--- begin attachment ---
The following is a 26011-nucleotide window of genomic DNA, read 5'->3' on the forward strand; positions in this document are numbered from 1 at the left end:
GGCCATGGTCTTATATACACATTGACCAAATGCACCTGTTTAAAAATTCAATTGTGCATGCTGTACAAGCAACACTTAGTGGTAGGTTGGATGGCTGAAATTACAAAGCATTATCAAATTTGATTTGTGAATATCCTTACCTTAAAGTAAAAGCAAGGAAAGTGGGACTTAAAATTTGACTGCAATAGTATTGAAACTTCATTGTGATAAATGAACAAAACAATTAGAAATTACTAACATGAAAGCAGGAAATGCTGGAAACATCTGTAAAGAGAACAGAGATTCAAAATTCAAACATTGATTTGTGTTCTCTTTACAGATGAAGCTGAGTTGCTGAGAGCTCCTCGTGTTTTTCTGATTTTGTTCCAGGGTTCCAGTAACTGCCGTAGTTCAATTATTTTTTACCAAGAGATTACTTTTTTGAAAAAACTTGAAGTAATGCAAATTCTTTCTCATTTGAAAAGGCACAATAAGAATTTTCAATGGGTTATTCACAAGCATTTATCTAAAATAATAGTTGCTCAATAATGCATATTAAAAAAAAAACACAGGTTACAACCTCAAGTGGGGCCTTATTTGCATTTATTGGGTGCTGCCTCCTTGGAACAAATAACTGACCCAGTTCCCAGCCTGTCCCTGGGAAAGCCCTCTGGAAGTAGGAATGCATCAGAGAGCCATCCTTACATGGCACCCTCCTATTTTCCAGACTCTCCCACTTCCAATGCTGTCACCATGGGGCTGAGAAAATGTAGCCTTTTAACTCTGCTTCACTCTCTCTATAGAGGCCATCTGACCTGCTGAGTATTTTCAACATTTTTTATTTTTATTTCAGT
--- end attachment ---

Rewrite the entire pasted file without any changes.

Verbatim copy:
The following is a 26011-nucleotide window of genomic DNA, read 5'->3' on the forward strand; positions in this document are numbered from 1 at the left end:
GGCCATGGTCTTATATACACATTGACCAAATGCACCTGTTTAAAAATTCAATTGTGCATGCTGTACAAGCAACACTTAGTGGTAGGTTGGATGGCTGAAATTACAAAGCATTATCAAATTTGATTTGTGAATATCCTTACCTTAAAGTAAAAGCAAGGAAAGTGGGACTTAAAATTTGACTGCAATAGTATTGAAACTTCATTGTGATAAATGAACAAAACAATTAGAAATTACTAACATGAAAGCAGGAAATGCTGGAAACATCTGTAAAGAGAACAGAGATTCAAAATTCAAACATTGATTTGTGTTCTCTTTACAGATGAAGCTGAGTTGCTGAGAGCTCCTCGTGTTTTTCTGATTTTGTTCCAGGGTTCCAGTAACTGCCGTAGTTCAATTATTTTTTACCAAGAGATTACTTTTTTGAAAAAACTTGAAGTAATGCAAATTCTTTCTCATTTGAAAAGGCACAATAAGAATTTTCAATGGGTTATTCACAAGCATTTATCTAAAATAATAGTTGCTCAATAATGCATATTAAAAAAAAAACACAGGTTACAACCTCAAGTGGGGCCTTATTTGCATTTATTGGGTGCTGCCTCCTTGGAACAAATAACTGACCCAGTTCCCAGCCTGTCCCTGGGAAAGCCCTCTGGAAGTAGGAATGCATCAGAGAGCCATCCTTACATGGCACCCTCCTATTTTCCAGACTCTCCCACTTCCAATGCTGTCACCATGGGGCTGAGAAAATGTAGCCTTTTAACTCTGCTTCACTCTCTCTATAGAGGCCATCTGACCTGCTGAGTATTTTCAACATTTTTTATTTTTATTTCAGT